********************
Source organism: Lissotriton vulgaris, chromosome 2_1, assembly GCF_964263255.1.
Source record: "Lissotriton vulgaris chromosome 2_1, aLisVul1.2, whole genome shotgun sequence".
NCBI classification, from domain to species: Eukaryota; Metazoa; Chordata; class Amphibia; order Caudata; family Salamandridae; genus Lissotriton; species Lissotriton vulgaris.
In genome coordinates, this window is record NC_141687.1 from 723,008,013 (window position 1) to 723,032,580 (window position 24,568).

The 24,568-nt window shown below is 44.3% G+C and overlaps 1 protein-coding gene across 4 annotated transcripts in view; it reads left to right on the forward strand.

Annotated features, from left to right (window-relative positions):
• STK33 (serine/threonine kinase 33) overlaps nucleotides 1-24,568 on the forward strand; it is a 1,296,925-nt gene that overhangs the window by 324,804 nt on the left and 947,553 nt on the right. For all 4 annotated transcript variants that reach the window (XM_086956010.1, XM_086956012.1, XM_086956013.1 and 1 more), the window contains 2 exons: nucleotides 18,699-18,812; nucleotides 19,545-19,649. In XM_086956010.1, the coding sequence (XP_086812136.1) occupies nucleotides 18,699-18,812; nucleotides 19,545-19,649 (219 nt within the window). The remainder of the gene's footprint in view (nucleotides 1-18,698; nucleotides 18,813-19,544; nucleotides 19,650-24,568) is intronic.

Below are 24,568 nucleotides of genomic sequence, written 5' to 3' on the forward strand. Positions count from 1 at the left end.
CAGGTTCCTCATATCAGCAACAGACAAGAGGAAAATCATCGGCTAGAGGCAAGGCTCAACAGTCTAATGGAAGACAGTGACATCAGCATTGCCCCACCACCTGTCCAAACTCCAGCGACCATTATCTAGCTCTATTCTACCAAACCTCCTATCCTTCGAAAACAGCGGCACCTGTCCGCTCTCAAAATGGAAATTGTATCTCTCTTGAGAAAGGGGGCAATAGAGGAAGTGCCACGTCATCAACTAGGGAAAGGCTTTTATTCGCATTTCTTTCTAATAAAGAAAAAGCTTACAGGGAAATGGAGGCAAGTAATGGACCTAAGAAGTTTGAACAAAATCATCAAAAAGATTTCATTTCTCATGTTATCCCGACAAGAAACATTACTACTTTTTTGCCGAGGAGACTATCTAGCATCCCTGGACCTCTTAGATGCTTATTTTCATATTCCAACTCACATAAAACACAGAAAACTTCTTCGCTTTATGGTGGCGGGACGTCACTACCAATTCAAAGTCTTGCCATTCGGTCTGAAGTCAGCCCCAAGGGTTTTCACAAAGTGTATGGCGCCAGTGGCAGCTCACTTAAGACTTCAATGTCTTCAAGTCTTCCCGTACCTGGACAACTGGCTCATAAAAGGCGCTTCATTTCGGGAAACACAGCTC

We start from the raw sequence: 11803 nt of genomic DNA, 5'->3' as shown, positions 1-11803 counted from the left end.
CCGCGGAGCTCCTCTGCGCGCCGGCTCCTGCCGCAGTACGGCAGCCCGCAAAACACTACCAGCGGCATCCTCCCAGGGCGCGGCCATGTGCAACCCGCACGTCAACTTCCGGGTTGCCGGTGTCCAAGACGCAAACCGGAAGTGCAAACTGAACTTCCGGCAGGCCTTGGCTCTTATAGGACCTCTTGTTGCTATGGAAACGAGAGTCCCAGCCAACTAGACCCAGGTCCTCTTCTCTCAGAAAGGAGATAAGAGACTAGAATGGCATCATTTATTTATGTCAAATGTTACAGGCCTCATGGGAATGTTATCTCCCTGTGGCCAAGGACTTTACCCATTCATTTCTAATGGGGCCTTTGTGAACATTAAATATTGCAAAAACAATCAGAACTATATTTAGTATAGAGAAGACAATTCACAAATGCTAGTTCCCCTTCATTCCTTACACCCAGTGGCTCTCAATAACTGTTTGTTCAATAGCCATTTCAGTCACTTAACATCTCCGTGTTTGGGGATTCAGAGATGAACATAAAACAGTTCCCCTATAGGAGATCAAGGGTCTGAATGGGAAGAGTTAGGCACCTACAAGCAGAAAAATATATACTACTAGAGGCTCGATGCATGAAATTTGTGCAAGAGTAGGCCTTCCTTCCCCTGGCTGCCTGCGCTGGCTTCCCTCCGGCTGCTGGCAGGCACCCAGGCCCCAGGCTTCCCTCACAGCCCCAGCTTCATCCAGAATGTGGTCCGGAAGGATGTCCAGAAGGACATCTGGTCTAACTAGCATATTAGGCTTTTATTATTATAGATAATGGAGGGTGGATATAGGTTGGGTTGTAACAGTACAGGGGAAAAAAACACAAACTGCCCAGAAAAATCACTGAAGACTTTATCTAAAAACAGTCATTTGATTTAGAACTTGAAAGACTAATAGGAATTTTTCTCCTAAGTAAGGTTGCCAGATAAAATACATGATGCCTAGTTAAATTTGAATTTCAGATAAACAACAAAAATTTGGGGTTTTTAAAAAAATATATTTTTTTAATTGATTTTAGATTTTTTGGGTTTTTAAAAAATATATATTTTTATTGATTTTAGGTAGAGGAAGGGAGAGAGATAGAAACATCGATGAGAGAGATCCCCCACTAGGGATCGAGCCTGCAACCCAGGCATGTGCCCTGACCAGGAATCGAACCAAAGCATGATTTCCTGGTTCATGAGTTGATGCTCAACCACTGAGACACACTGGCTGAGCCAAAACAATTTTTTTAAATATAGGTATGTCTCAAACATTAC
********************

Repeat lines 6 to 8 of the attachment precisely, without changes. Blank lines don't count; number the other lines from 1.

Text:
Annotated features, from left to right (window-relative positions):
• STK33 (serine/threonine kinase 33) overlaps nucleotides 1-24,568 on the forward strand; it is a 1,296,925-nt gene that overhangs the window by 324,804 nt on the left and 947,553 nt on the right. For all 4 annotated transcript variants that reach the window (XM_086956010.1, XM_086956012.1, XM_086956013.1 and 1 more), the window contains 2 exons: nucleotides 18,699-18,812; nucleotides 19,545-19,649. In XM_086956010.1, the coding sequence (XP_086812136.1) occupies nucleotides 18,699-18,812; nucleotides 19,545-19,649 (219 nt within the window). The remainder of the gene's footprint in view (nucleotides 1-18,698; nucleotides 18,813-19,544; nucleotides 19,650-24,568) is intronic.

Below are 24,568 nucleotides of genomic sequence, written 5' to 3' on the forward strand. Positions count from 1 at the left end.